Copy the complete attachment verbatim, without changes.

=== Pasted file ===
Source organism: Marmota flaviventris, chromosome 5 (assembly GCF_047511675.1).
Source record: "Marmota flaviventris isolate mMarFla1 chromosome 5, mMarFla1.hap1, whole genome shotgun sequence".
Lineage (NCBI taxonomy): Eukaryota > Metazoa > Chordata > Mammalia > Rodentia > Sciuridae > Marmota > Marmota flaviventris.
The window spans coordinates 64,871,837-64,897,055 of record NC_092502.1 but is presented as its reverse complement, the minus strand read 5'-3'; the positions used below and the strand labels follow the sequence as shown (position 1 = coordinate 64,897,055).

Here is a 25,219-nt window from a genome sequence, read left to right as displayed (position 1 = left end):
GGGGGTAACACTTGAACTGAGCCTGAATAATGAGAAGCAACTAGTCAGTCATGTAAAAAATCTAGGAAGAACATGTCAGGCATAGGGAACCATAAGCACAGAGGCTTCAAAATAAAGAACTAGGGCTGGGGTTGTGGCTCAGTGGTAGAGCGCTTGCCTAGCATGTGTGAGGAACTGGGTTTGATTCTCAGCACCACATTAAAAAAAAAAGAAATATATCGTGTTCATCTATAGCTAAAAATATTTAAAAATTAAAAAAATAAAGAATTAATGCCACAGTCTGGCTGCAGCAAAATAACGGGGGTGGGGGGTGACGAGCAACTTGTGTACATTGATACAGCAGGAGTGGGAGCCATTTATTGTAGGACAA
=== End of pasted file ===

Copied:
Source organism: Marmota flaviventris, chromosome 5 (assembly GCF_047511675.1).
Source record: "Marmota flaviventris isolate mMarFla1 chromosome 5, mMarFla1.hap1, whole genome shotgun sequence".
Lineage (NCBI taxonomy): Eukaryota > Metazoa > Chordata > Mammalia > Rodentia > Sciuridae > Marmota > Marmota flaviventris.
The window spans coordinates 64,871,837-64,897,055 of record NC_092502.1 but is presented as its reverse complement, the minus strand read 5'-3'; the positions used below and the strand labels follow the sequence as shown (position 1 = coordinate 64,897,055).

Here is a 25,219-nt window from a genome sequence, read left to right as displayed (position 1 = left end):
GGGGGTAACACTTGAACTGAGCCTGAATAATGAGAAGCAACTAGTCAGTCATGTAAAAAATCTAGGAAGAACATGTCAGGCATAGGGAACCATAAGCACAGAGGCTTCAAAATAAAGAACTAGGGCTGGGGTTGTGGCTCAGTGGTAGAGCGCTTGCCTAGCATGTGTGAGGAACTGGGTTTGATTCTCAGCACCACATTAAAAAAAAAAGAAATATATCGTGTTCATCTATAGCTAAAAATATTTAAAAATTAAAAAAATAAAGAATTAATGCCACAGTCTGGCTGCAGCAAAATAACGGGGGTGGGGGGTGACGAGCAACTTGTGTACATTGATACAGCAGGAGTGGGAGCCATTTATTGTAGGACAA